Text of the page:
Note: due to a technical issue, the sound of Lekgetho Makola (via zoom) is unfortunately inaudible. // Manually click on the subtitles for English subs!
Many of us are looking for content that speaks to a wider, more diverse audience. Image makers like photographers, illustrators and graphic designers produce representations of society and they help create access to information and ideas. As such, they have an additional responsibility to lead the way in deconstructing and updating imaging to make it representative and inclusive. The visual choices we make influence who gets access. In their DCFA Fellowship, Seada Nourhussen and John Olivieira of OneWorld will invite designers and other experts to expose the design flaws in journalism and explore solutions and practical changes to redesign it. How well do your visual choices represent your audience? How do we battle exclusion, stereotyping and tokenism in imaging? Who gets to be represented? How do we visualise stories in a fair and inclusive way?
Photographer Cigdem Yuksel started her photography career at Dutch newspaper de Volkskrant, focusing her lens mainly on migration, refugees and identity. In May 2016 she traveled to the Turkish city of Gaziantep with two reporters to make a harrowing portrait series of Syrian child refugees working in textile and shoe factories. Upon her return she was awarded the prestigious Zilveren Camera award. In the past two years her focus has shifted to perception and the power of the photographer. For that reason she started a study of our collective visual memory and the visual representation of Muslim women in the Netherlands. This has resulted in a much-discussed research report from 2020, in which she examined the representation of Muslim women in the image database of the Dutch press agency ANP. At the moment, Cigdem has started portraying the first generation of Turkish women in the Netherlands to create a new visual archive.
Currently a CEO at The Javett Arts Centre (University of Pretoria) and formerly Head of Market Photo Workshop, Lekgetho James Makola sits on the International Advisory Committee to the Board of CatchLight – San Francisco, and was on the Curatorial Advisory Committee of the 2017 Bamako Encounters – Mali. He has been in the judging panels for a number of national and international Photography and Arts Awards in the past 5 years, including CAP prize, UPPA, Thami Mnyele Art award, W Eugene Smith grant, World Press Photo 2019 and in 2020 as Chair of General Jury. He participated as a reviewer in the 2018 New York Times Portfolio Review. Lekgetho invests his energies in shifting the trajectory of artistic intellectualism and the business of the artistic practices within the Continent of Africa, while advocating for the promotion of the arts culture as instruments of inspiration towards social justice and ‘political’ change for reimagined futures.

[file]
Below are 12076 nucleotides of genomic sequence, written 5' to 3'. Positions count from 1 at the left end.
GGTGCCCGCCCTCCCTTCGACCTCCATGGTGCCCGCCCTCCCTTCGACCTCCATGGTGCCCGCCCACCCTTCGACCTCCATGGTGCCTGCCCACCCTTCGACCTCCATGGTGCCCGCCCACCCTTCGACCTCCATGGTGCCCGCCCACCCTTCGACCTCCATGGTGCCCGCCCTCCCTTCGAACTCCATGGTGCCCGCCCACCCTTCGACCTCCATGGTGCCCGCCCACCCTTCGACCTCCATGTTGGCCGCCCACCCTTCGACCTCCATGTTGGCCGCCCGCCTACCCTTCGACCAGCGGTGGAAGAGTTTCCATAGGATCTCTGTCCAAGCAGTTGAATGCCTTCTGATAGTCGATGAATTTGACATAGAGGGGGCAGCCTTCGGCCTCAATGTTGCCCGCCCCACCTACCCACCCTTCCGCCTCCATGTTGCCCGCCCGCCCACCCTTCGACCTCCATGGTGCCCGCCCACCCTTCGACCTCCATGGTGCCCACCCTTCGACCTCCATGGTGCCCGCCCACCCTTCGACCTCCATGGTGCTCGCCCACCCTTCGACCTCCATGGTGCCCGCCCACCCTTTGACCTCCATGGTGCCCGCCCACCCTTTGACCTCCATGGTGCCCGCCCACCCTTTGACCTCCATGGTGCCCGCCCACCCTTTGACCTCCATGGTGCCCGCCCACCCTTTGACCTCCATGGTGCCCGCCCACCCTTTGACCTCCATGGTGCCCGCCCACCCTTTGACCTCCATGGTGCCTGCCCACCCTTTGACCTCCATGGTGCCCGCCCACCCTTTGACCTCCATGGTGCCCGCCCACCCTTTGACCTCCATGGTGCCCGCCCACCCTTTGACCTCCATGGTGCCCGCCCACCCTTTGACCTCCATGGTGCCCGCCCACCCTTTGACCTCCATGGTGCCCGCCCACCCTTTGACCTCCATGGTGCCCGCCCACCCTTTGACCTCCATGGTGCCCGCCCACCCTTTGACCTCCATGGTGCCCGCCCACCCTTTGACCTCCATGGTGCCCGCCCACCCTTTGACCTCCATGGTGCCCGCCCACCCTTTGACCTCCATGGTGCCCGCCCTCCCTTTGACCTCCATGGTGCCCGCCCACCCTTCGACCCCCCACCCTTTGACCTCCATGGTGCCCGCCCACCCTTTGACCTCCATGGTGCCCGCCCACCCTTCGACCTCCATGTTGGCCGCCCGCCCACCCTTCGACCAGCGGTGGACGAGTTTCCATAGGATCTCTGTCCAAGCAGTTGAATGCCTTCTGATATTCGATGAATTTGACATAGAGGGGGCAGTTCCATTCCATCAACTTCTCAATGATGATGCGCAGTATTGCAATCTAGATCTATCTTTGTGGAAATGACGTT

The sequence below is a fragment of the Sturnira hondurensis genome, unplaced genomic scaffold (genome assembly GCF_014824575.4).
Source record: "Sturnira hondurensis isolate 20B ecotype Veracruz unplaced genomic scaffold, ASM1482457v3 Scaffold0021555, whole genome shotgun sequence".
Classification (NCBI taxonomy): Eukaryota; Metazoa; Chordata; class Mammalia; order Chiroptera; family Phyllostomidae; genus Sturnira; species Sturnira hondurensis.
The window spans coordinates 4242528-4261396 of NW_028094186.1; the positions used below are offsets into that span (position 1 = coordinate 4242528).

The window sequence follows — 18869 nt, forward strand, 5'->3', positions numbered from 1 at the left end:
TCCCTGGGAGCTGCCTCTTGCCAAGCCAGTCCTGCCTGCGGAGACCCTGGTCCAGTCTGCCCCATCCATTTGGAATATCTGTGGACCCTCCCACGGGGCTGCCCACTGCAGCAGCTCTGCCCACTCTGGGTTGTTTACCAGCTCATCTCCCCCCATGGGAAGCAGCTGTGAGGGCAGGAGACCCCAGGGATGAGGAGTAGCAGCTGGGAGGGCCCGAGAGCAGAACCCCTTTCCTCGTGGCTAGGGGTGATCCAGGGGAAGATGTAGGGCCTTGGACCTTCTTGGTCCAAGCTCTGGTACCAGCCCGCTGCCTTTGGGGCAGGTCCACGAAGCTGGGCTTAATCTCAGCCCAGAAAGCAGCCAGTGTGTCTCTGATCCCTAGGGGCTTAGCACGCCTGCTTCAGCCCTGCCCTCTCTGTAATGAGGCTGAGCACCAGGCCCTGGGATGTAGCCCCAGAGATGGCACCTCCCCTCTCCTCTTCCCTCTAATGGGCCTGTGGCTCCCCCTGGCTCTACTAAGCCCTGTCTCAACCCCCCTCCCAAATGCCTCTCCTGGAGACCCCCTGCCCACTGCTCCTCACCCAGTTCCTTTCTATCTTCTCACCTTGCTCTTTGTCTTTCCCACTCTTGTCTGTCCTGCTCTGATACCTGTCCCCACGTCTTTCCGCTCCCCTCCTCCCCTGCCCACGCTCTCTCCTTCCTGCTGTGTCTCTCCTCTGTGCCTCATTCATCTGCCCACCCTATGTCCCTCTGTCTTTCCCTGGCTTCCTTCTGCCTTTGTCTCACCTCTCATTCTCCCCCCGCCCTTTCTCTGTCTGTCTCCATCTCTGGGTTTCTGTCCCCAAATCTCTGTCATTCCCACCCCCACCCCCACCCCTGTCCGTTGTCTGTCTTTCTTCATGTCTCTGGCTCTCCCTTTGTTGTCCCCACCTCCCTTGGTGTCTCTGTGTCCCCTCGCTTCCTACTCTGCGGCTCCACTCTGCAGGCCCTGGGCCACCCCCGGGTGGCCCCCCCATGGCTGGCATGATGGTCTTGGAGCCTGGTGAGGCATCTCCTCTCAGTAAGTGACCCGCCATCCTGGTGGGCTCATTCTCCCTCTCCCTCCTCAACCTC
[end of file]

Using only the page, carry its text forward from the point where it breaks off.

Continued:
Rachel Morón is currently an image editor at NRC Handelsblad. Through her previous writing, and photographic research projects, she looked critically at the systems in which narratives and histories are told and recorded, focusing on themes such as identity and self-representation. This practice has formed the base of the work that she now conducts as an image editor at a newspaper at a national level. Rachel has a BA in photography from Hogeschool voor de Kunsten Utrecht, and an MA from Design Academy Eindhoven’s Master’s programme Critical Inquiry Lab (formerly known as Design Curating and Writing).
Seada Nourhussen is the editor-in-chief of OneWorld. In the past she worked as a columnist, domestic reporter and Africa editor at Trouw. She previously also worked as a cultural editor at Elsevier and was an economics and arts editor at De Volkskrant. She wrote the book ‘Bloedmobieltjes, Coltan in Congo’ (KIT, 2011), co-authored the collections WTF?! Growing up after September 11 (Prometheus, 2011), Away from Babylon (August, 2008), Zwart (Atlas Contact, 2018) and Afro-European literature in the Low Countries. Through her work and as a panelist or leader of conversations, she plays an active role in the portrayal of Africa and anti-racism. She is currently also working on a new book.
According to the ANP image bank, the Dutch Muslim woman is veiled, passive, works as a cashier, and is mainly found on the street, at the market or shopping. Or rather that is the image that arises from the photographs that are labelled with the search term ‘Muslima’. The photographs paint a very one-sided picture, and the descriptions and search terms linked to the photographs contain keywords that often do not correspond with the content of the photographs. This contributes to the stereotyping and stigmatisation of Muslim women. Photographers are using these search terms for commercial reasons, to increase the findability of their photographs in the image database. These are the findings of research done by photographer Cigdem Yuksel and researcher Ewoud Butter.